Monday, August 31, 2015

My to-go lunch made with LOVE

I like to take my bento box when I need lunch.  Often I don't have time to go out and get what I like to eat, or it can be such a rush in a limited time.  Buying or eating out everyday is not the healthiest nor economical.  Also, it is such a distraction for me to think what I want to eat for lunch during work.

My homemade bento box lunch is easy, simple and quick but made with LOVE.

When I make my bento lunch in the morning, I feel that my self-dignity slightly goes up and I gain the sense of achievement - it is a good way of starting a day.  It satisfies me more than buying something.  I enjoy the color of the food, its simple beauty, and the fresh taste when eating from my Magewappa bento box.

Today's lunch was made in less than 15 min.  It was steamed rice and everything else was made in one frying pan.
- chickpea brown rice with black sesame
- egg rolls with green onion
- stirred shishito-pepper marinated with katsuo bonito flakes and soy sauce
- panfried king trumpet mushrooms with white sesame and sesame oil
- stirred red pepper with onions with garnish

Friday, August 21, 2015

Keeping Japanese tea fresh with the Sen Tea Leaf Container

Tea is the most common drink in Japan. We drink tea everyday. Although we drink many different kinds of tea, most of the tea we make in Japan is green tea: sen-cha, maccha, houji-cha, ten-cha, kabuse-cha, kuki-cha, genmai-cha, ban-cha etc. They are all green tea.

Japanese loose tea is very delicate. It changes its quality by temperature and light, and it is easily affected by the scent surround it.  Therefore, it is important to preserve it well.

I recommend to finish the tea in a few weeks or a month after your purchase. If it's not open yet, I normally keep it in the freezer to avoid the leaves absorbing scents from other foods.

After it's open, this container will do a great job of keeping the leaves fresh in a beautiful way.  

It is made of Japanese Sen wood, hand-shaped from a block of the tree. Since the surface is left unfinished, the Sen wood breathes. The wood adjusts the moisture and dryness of the environment. It has an inner lid which fits perfectly and it keeps out the moisture.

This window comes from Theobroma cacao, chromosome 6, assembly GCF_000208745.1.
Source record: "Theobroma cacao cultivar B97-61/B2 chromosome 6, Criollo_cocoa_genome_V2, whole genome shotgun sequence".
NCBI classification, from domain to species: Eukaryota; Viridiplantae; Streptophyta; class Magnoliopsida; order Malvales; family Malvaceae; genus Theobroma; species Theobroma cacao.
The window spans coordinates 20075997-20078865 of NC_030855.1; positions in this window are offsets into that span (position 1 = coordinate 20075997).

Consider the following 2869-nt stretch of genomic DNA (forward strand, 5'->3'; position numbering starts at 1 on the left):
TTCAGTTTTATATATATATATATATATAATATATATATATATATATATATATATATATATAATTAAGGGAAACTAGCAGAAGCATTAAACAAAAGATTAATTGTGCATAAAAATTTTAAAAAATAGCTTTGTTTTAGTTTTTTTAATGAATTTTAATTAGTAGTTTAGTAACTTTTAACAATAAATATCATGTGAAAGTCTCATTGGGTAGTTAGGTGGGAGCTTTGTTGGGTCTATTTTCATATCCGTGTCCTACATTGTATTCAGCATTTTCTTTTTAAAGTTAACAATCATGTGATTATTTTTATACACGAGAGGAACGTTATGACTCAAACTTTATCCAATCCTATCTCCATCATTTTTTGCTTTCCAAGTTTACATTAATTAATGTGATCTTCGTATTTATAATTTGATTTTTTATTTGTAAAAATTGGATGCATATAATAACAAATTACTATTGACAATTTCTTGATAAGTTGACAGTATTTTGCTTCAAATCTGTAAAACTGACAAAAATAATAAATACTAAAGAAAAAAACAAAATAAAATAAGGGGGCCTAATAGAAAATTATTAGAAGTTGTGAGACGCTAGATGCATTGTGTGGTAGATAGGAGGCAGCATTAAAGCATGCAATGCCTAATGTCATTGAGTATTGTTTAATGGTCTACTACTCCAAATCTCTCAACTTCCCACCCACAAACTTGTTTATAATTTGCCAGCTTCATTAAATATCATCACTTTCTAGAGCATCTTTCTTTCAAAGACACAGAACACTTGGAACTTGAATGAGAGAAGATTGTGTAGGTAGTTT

It is quite light, so you can take it to the office, park or hiking with you to have a nice tea time anywhere. You can use different size according to the need - I like to put my maccha tea powder in the smallest one.

They are all designed to have the same height, so are stackable and beautiful to display them together.

Thursday, August 13, 2015

Embrace Your Towel Life with Imabari Towel

I can say a lot of great things about our Imabari Towel.  It is handsome, luxurious, yet functional.  Finely woven with the finest cotton, the touch is exceptionally soft and smooth - like silk, yet it is enduring in everyday use.  It looks beautiful and stylish, it is thin, light-weight and fast to dry, it absorbs water extremely well - it is a great travel accessory.

So what makes Imabari towel so different from other towels?

Imabari Towel is made in Imabari area in Shikoku island.

Not all the towels made in this area can be called as Imabari Towel.  There is a strict standard that you have to meet to be certified as 'Imabari Towel'.  There are a lot of components that the towel has to pass - durability by laundry, sweat and friction, and color fade rate etc.  Also, it has to absorb water within 5 seconds - thus Imabari Towel is SO absorbent.

But the top secret is water - towel making requires a lot of water - washing, dyeing, starching and desizing.  The Imabari area is rich in natural water from rivers and mountains that has very little heavy metal and is not hard - this soft, fresh water is the key.

The quality of towel is hugely affected by the quality of the water. The whiteness of the piles, the colors after dyeing, and the softness of the touch - all these benefit.  The naturally beautiful water imbues the fabric with extraordinary characteristics.  The blessing of nature creates the genuinely high quality of yarn that is woven into this magical towel.

Wednesday, August 5, 2015

Experience the diverse programs at Japan Society!

For over 100 years, Japan Society has provided high quality activities that reflect the traditional and contemporary culture of Japan.
The current building opened in 1971 and was designated as a historically important landmark from New York city in 2011.  It is an elegant but comfortable space with a beautiful Japanese indoor garden.

Photo by Peter Aaron/Esto

The building was designed by the renowned Japanese architect, Junzo Yoshimura, who also designed numerous sites such as Nara National Museum, and Tawaraya - the finest Japanese inn (ryokan) in Kyoto.

Photo courtesy of New York City Landmarks Preservation Committee

The inside is furnished with a superb collection of furniture by George Nakashima - I was so excited to find and try some of his great pieces when I was there!

Bench designed by George Nakashima
Photo courtesy of Japan So

Photo courtesy of Japan Society

If you wish to learn Japanese language but cannot actually visit there to take classes, Japan Society provides many Japanese language programs online.  Wakuwaku Japanese teaches the conversation Japanese from a basic to a more advanced level.  You can learn a lot of vocabulary in an amusing way.  If you are a food lover, Japan in the Kitchen teaches the ingredients that are peculiar to Japanese cuisine and how to use them at home!

And last but not least, this year's performing arts season is starting soon! Check out their marvelous programs here!